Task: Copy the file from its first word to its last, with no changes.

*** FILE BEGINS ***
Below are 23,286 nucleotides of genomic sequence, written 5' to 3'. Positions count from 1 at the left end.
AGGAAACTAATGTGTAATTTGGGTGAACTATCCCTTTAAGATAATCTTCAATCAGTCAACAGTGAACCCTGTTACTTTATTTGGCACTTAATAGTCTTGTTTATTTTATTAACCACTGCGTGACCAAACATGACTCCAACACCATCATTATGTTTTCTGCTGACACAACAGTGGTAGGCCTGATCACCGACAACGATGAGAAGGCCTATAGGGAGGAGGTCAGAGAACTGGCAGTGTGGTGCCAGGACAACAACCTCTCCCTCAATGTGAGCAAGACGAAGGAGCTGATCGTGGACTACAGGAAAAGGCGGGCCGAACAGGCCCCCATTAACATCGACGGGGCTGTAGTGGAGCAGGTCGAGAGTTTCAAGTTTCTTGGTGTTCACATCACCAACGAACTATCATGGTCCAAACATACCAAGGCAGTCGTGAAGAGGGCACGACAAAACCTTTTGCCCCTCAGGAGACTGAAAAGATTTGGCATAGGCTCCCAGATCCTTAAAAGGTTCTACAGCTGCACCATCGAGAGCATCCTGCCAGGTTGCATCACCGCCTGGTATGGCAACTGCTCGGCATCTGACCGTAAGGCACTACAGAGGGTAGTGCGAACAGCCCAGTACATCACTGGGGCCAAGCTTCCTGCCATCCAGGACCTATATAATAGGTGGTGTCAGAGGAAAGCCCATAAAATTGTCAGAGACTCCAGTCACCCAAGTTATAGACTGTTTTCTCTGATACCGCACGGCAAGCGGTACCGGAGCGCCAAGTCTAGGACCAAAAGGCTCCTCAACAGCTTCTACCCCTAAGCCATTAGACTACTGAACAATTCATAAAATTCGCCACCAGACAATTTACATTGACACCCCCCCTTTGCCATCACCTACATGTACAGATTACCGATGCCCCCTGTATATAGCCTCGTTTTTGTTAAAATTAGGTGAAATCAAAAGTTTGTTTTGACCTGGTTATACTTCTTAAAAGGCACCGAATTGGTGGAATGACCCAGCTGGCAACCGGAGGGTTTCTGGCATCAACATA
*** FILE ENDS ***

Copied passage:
Below are 23,286 nucleotides of genomic sequence, written 5' to 3'. Positions count from 1 at the left end.
AGGAAACTAATGTGTAATTTGGGTGAACTATCCCTTTAAGATAATCTTCAATCAGTCAACAGTGAACCCTGTTACTTTATTTGGCACTTAATAGTCTTGTTTATTTTATTAACCACTGCGTGACCAAACATGACTCCAACACCATCATTATGTTTTCTGCTGACACAACAGTGGTAGGCCTGATCACCGACAACGATGAGAAGGCCTATAGGGAGGAGGTCAGAGAACTGGCAGTGTGGTGCCAGGACAACAACCTCTCCCTCAATGTGAGCAAGACGAAGGAGCTGATCGTGGACTACAGGAAAAGGCGGGCCGAACAGGCCCCCATTAACATCGACGGGGCTGTAGTGGAGCAGGTCGAGAGTTTCAAGTTTCTTGGTGTTCACATCACCAACGAACTATCATGGTCCAAACATACCAAGGCAGTCGTGAAGAGGGCACGACAAAACCTTTTGCCCCTCAGGAGACTGAAAAGATTTGGCATAGGCTCCCAGATCCTTAAAAGGTTCTACAGCTGCACCATCGAGAGCATCCTGCCAGGTTGCATCACCGCCTGGTATGGCAACTGCTCGGCATCTGACCGTAAGGCACTACAGAGGGTAGTGCGAACAGCCCAGTACATCACTGGGGCCAAGCTTCCTGCCATCCAGGACCTATATAATAGGTGGTGTCAGAGGAAAGCCCATAAAATTGTCAGAGACTCCAGTCACCCAAGTTATAGACTGTTTTCTCTGATACCGCACGGCAAGCGGTACCGGAGCGCCAAGTCTAGGACCAAAAGGCTCCTCAACAGCTTCTACCCCTAAGCCATTAGACTACTGAACAATTCATAAAATTCGCCACCAGACAATTTACATTGACACCCCCCCTTTGCCATCACCTACATGTACAGATTACCGATGCCCCCTGTATATAGCCTCGTTTTTGTTAAAATTAGGTGAAATCAAAAGTTTGTTTTGACCTGGTTATACTTCTTAAAAGGCACCGAATTGGTGGAATGACCCAGCTGGCAACCGGAGGGTTTCTGGCATCAACATA